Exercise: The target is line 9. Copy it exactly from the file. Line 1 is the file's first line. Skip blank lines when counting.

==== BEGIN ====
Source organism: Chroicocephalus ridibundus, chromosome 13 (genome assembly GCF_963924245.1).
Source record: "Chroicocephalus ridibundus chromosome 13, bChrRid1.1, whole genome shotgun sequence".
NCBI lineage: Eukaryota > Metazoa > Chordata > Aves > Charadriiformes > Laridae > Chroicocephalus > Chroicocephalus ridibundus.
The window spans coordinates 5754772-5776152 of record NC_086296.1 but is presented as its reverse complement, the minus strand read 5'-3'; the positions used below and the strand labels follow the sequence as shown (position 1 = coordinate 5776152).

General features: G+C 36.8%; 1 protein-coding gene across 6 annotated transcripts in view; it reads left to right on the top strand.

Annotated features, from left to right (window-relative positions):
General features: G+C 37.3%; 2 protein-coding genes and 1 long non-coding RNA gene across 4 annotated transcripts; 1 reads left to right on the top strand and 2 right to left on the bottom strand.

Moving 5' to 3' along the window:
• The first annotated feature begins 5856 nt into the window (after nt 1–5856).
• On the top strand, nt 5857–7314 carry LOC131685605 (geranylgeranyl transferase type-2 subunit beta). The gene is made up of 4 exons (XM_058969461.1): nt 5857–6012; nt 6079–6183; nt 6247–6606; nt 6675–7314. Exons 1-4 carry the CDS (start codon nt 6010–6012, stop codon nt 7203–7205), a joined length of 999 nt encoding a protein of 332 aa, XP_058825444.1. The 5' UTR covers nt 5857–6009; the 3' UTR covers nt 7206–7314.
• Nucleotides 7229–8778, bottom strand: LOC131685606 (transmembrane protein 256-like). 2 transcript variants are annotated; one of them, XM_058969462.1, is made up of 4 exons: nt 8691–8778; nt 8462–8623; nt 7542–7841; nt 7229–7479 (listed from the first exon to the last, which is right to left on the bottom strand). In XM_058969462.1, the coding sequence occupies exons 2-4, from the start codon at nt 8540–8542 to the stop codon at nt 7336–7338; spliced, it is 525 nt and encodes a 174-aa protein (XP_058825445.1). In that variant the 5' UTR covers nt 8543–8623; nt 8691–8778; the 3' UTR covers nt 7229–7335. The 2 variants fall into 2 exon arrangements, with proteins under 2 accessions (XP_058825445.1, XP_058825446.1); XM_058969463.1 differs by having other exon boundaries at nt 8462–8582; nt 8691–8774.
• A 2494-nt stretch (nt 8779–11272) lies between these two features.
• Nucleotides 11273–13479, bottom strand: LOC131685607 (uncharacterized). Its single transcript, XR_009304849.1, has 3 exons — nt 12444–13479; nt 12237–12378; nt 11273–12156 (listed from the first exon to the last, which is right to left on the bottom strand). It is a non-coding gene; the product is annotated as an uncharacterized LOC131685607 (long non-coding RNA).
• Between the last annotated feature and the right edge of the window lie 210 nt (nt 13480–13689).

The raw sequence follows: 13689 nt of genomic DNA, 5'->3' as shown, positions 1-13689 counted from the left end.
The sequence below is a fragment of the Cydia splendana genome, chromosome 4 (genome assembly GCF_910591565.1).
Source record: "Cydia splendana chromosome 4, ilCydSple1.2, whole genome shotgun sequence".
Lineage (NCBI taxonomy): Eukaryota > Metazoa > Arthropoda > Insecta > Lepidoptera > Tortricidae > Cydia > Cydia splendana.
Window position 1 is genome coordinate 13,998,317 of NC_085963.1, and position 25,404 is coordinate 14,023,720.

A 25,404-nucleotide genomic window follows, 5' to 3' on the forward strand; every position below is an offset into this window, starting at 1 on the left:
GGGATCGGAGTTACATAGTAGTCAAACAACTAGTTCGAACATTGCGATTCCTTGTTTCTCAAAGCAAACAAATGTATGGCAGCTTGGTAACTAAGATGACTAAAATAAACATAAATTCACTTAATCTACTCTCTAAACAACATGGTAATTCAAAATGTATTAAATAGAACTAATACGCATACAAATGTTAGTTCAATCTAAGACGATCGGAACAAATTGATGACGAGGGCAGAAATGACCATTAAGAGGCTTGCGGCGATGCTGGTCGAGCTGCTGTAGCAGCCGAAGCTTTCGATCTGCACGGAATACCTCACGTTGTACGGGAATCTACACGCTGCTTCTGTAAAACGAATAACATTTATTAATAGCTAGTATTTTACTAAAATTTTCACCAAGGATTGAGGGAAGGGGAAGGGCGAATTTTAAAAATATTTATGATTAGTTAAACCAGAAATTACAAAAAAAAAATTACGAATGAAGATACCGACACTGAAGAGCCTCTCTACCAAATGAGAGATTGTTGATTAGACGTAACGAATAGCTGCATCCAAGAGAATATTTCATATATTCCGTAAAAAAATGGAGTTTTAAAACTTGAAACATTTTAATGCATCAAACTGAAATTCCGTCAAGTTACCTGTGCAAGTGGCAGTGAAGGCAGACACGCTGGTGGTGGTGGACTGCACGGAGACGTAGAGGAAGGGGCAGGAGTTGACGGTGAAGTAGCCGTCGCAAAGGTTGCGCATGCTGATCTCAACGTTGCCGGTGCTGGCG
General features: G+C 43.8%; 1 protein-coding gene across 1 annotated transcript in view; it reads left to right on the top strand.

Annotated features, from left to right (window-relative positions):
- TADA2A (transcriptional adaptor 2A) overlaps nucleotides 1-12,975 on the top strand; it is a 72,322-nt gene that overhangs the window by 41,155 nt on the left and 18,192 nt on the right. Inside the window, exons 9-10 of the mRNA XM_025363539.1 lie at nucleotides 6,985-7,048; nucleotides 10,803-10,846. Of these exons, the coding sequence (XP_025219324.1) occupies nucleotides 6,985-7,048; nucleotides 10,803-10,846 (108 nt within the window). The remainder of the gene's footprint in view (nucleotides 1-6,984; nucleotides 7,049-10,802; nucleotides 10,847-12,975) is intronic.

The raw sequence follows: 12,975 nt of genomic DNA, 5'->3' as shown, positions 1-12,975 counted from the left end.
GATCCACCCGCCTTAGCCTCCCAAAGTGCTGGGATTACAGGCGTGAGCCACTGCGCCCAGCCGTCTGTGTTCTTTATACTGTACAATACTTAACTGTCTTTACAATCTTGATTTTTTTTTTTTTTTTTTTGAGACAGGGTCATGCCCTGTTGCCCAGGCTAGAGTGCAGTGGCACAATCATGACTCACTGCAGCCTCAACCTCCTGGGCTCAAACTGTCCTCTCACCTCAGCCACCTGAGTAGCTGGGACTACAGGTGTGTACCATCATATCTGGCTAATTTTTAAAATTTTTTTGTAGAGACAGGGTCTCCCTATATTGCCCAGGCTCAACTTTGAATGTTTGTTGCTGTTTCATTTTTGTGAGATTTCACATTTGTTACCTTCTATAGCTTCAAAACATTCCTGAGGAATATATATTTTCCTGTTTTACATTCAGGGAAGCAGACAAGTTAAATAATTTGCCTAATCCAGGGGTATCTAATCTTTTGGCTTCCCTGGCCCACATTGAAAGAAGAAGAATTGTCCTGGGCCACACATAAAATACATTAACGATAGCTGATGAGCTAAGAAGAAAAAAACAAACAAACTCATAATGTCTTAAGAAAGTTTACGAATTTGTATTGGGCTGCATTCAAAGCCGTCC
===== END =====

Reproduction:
• The first annotated feature begins 5856 nt into the window (after nt 1–5856).